Male Reproductive System

The male reproductive system consists of a pair of testes, epididymis, vas deferens, prostate, seminal vesicle and the urethra. Each feature plays an important role in the production and maturation of spermatozoa.

Here we will start looking about the testis. Within the testis, from birth, there is a process of mitosis occurring. This allows the production of new, identical germ line cells to be formed. At puberty, in a male, a hormone called testosterone is produced and released into the blood stream and this causes some of the germ line cells to undergo the first meiotic division, Meiosis I. Meiosis I forms haploid cells which contain half of the amount of genetic material, chromosomes (There are 46 chromosomes within a human and these get halved to 23 individual chromosomes). After meiosis I has finished, Meiosis II occurs, where crossing over of bivalent chromatids at the chiasmata to produce four spermatids, each of a random assortment of the parent cells genetic information. No spermatids are equal to each other. In other words, each spermatid has different genetic material due to crossing over at the chiasmata during the second meiotic division. The spermatids are then protected and nourished by a cell called the Sertoli Cell. This cell has the ability to protect the spermatid from the immune system of the male. The spermatids take up to a month to be produced and pass into the epididymis.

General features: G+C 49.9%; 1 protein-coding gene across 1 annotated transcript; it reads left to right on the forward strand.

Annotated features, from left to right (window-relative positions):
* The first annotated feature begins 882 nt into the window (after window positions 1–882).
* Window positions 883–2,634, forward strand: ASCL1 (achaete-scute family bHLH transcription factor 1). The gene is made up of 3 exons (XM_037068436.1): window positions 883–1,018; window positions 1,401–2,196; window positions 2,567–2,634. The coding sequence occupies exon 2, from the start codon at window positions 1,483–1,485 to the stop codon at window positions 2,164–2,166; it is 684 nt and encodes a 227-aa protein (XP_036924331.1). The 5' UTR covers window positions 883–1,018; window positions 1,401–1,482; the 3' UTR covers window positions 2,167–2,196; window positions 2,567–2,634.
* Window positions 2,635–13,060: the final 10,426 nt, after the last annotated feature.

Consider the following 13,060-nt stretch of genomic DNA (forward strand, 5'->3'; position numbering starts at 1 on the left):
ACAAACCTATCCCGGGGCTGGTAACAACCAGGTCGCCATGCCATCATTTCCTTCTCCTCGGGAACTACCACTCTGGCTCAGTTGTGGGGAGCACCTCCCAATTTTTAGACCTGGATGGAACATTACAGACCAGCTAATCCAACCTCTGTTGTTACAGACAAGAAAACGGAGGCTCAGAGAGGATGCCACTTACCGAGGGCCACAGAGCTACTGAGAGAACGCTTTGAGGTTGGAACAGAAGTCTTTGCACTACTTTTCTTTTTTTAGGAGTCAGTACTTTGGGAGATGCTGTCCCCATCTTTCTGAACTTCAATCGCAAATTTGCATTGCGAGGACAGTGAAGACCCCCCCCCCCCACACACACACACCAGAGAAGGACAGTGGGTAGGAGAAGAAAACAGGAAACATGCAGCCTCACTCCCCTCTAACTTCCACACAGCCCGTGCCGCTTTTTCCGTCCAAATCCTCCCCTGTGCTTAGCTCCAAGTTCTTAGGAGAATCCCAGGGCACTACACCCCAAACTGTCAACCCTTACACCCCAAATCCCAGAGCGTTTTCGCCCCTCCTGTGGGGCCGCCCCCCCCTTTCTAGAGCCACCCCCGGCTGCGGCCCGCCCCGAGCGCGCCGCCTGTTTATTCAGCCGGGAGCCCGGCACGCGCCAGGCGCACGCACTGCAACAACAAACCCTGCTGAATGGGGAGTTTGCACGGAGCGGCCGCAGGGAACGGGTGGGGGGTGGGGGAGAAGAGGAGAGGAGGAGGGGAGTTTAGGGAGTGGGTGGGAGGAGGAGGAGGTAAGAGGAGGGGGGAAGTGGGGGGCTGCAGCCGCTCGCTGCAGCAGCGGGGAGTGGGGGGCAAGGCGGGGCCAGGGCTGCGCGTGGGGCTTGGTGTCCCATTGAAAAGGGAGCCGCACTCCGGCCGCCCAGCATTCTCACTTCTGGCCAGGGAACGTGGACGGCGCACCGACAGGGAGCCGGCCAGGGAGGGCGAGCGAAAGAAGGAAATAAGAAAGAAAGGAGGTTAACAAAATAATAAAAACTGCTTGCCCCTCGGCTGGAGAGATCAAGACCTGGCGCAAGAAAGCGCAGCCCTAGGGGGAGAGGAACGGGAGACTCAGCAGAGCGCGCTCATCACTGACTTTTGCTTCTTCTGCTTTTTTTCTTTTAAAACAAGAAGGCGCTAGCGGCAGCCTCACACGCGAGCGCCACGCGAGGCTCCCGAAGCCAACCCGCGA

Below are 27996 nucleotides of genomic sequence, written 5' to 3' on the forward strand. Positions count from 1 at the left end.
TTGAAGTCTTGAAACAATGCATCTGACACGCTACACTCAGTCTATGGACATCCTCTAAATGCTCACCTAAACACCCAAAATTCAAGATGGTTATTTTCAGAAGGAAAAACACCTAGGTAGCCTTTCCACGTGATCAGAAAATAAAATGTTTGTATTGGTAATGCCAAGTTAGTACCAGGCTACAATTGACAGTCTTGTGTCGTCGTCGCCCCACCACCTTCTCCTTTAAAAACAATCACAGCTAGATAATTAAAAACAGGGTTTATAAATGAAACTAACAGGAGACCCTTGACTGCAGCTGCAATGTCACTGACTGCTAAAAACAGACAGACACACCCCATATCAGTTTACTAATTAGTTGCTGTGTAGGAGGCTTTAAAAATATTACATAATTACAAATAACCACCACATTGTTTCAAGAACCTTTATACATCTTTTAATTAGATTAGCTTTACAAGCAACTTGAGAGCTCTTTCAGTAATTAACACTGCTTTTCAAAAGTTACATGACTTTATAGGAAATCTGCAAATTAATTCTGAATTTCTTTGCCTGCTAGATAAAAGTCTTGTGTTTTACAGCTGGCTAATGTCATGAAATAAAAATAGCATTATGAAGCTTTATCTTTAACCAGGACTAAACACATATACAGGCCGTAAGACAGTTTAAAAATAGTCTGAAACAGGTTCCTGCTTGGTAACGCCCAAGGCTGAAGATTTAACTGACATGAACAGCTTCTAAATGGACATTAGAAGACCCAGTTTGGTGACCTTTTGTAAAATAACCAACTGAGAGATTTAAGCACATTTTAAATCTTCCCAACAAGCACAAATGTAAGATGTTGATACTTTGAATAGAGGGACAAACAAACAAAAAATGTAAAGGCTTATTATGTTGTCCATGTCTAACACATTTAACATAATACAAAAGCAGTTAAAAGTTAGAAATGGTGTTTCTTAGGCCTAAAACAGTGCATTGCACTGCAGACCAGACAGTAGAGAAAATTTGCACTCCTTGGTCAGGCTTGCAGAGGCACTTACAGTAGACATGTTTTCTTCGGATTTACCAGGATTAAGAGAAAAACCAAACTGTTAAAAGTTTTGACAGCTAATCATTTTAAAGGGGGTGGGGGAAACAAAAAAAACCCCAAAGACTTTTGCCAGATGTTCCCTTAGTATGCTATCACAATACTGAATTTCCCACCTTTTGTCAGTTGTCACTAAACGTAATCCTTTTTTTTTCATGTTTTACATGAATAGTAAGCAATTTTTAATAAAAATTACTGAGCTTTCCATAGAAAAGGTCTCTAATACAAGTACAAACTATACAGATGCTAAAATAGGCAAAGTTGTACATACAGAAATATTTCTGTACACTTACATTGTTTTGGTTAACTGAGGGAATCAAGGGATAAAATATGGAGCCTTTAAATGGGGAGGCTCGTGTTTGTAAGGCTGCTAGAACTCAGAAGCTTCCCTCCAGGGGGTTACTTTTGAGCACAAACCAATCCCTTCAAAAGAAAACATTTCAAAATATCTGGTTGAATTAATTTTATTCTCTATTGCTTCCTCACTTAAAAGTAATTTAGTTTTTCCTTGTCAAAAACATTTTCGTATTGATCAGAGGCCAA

The Epididymis is a sac like structure, attached to each testis, which acts like a bag to hold the spermatids until they develop into spermatozoa. After maturation, the sperm are then transported into the seminal vesicle by movements of peristalsis by the vas deferens.

At the seminal vesicle, the spermatozoa is mixed with seminal fluid, which makes up a percentage average around sixty percent of the ejaculate produced. The spermatozoa remain at this point until the male becomes sexual stimulated. Once sexually stimulated, the spermatozoa pass into the urethra to exit the penis as ejaculate. Some of the sperm is propelled strong enough through the thick muscular cervix. This is where the sperm enter the female reproductive track and make their way up to the ovum at ovulation in a woman.


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